The audio amplifier is in transition, because it’s becoming hard to justify a physically large, heavy, and energy hungry design today. Although Class D operation offers a resolution to all these issues, audiophiles often dismiss this technology for its sound quality. Which is why the Cyrus Audio 200 power amplifier is potentially so important.
With the Cyrus 200, Cyrus Audio claims to have built a Class D circuit that delivers high power (200W into six ohms, 175W into eight ohms) that not only fits into the standard Cyrus half-width HA7 die-cast aluminium chassis, but also sounds exceptionally good. Cyrus has eschewed buying off-the-shelf amp modules (from companies like Hypex or ICEpower), and instead designed its own Class D amp modules from first principles.
Significantly, the company recognised that Class D’s ‘voice’ is effectively governed by the impedance of the loudspeaker to which the amp is connected. Starting with the all-in-one Lyric system, Cyrus included its SID (Speaker Impedance Detection) circuit in all its Class D designs. On power up, SID sends a reference signal to the left loudspeaker, compares what it receives from the loudspeaker with that reference, and adjusts the output of the amplifier accordingly. In most other Class D systems, the best you can do is to cycle the power a few times and hope for the best.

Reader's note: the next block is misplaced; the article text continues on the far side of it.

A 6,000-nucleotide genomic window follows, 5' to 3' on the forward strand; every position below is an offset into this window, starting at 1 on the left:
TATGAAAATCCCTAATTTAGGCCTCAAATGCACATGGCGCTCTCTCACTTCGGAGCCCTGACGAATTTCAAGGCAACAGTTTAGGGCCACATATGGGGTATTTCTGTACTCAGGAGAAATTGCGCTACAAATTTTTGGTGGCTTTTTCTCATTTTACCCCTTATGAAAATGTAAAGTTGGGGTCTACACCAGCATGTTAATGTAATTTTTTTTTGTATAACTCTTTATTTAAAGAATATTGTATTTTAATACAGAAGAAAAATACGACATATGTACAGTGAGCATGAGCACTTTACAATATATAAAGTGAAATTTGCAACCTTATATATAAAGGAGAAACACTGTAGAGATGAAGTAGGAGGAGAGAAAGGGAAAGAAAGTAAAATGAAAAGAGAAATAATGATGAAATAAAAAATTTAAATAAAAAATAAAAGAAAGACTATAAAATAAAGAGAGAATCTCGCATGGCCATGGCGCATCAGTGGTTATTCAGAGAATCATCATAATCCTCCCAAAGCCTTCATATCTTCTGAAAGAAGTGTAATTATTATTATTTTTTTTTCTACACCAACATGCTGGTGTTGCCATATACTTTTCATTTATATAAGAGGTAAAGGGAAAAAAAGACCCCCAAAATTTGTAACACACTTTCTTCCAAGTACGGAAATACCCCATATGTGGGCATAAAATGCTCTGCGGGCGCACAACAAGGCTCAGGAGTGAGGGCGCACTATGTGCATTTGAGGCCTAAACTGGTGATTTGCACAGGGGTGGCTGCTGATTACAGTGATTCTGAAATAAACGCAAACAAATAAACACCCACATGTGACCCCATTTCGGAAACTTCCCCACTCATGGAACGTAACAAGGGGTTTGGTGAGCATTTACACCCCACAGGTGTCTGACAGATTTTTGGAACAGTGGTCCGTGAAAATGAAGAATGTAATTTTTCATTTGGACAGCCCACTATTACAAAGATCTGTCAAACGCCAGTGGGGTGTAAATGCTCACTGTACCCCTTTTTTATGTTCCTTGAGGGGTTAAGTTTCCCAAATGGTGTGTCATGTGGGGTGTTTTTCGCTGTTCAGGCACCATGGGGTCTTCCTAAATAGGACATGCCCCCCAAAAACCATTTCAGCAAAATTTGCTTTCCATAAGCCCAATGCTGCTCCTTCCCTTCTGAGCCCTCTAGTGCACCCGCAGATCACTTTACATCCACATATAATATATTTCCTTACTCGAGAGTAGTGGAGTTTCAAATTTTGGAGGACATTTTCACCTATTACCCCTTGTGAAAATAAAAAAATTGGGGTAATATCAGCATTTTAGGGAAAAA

Cyrus Audio calls the Stereo 200 a ‘hybrid’ design, but it’s not a hybrid in the conventional audiophile sense – don’t go looking for valves. Instead, the company chose to couple this sophisticated Class D design with a linear power supply more commonly found in Class A and Class AB amplifiers. Class D designs are so commonly accompanied by switch-mode power supplies that people mistakenly think switch-mode is an intrinsic part of the design itself. And when you gaze long into the ‘singing shoebox’ case, the small 475VA toroidal transformer will gaze back at you (no abysses were harmed in the making of this sentence).
By using this ‘hybrid’ Class D, the Stereo 200 sports a smaller and lighter transformer than expected for a 200W power amplifier, and the whole device weighs just under 7kg, or a shade below fifteen and a quarter pounds. Staying with imperial measurements, Cyrus has long been good at squeezing a quart into a pint pot, as is reflected in the densely packed back panel of the Stereo 200. It has XLR and single-ended phono inputs, a pair of ‘chain’ phono outputs for additional power amplifiers in a bi-amp setting, a mini-jack standard trigger socket, and two Cyrus’ own MC-BUS phono connectors, which are used to send comms signals between Cyrus devices. Add in two pairs of WBT-like loudspeaker terminals and a three-pin ICE socket, and there is barely any rear panel real-estate left – just enough for ‘made in England’, in fact.